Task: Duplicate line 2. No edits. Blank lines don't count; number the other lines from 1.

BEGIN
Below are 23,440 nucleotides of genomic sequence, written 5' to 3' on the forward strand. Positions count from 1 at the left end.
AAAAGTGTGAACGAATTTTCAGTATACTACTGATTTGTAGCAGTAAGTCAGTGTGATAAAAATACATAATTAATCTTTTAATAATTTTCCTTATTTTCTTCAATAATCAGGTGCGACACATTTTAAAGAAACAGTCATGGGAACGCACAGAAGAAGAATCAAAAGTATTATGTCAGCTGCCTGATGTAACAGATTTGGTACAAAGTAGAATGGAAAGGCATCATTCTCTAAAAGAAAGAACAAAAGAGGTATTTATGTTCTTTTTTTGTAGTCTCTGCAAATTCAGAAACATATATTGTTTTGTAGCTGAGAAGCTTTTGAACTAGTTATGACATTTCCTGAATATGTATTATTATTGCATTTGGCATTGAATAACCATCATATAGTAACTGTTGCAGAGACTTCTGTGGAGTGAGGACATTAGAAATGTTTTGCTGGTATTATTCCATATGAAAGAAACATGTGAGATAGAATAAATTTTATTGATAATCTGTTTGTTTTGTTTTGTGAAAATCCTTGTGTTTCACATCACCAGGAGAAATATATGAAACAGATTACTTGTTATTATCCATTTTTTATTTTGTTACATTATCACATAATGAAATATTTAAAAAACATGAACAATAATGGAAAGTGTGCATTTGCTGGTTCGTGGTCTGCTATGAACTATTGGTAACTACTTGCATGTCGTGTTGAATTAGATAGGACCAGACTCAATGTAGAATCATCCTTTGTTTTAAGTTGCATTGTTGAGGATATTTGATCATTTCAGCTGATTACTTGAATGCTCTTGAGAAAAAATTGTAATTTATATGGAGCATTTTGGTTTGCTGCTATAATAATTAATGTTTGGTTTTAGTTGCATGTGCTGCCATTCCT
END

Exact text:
AAAAGTGTGAACGAATTTTCAGTATACTACTGATTTGTAGCAGTAAGTCAGTGTGATAAAAATACATAATTAATCTTTTAATAATTTTCCTTATTTTCTTCAATAATCAGGTGCGACACATTTTAAAGAAACAGTCATGGGAACGCACAGAAGAAGAATCAAAAGTATTATGTCAGCTGCCTGATGTAACAGATTTGGTACAAAGTAGAATGGAAAGGCATCATTCTCTAAAAGAAAGAACAAAAGAGGTATTTATGTTCTTTTTTTGTAGTCTCTGCAAATTCAGAAACATATATTGTTTTGTAGCTGAGAAGCTTTTGAACTAGTTATGACATTTCCTGAATATGTATTATTATTGCATTTGGCATTGAATAACCATCATATAGTAACTGTTGCAGAGACTTCTGTGGAGTGAGGACATTAGAAATGTTTTGCTGGTATTATTCCATATGAAAGAAACATGTGAGATAGAATAAATTTTATTGATAATCTGTTTGTTTTGTTTTGTGAAAATCCTTGTGTTTCACATCACCAGGAGAAATATATGAAACAGATTACTTGTTATTATCCATTTTTTATTTTGTTACATTATCACATAATGAAATATTTAAAAAACATGAACAATAATGGAAAGTGTGCATTTGCTGGTTCGTGGTCTGCTATGAACTATTGGTAACTACTTGCATGTCGTGTTGAATTAGATAGGACCAGACTCAATGTAGAATCATCCTTTGTTTTAAGTTGCATTGTTGAGGATATTTGATCATTTCAGCTGATTACTTGAATGCTCTTGAGAAAAAATTGTAATTTATATGGAGCATTTTGGTTTGCTGCTATAATAATTAATGTTTGGTTTTAGTTGCATGTGCTGCCATTCCT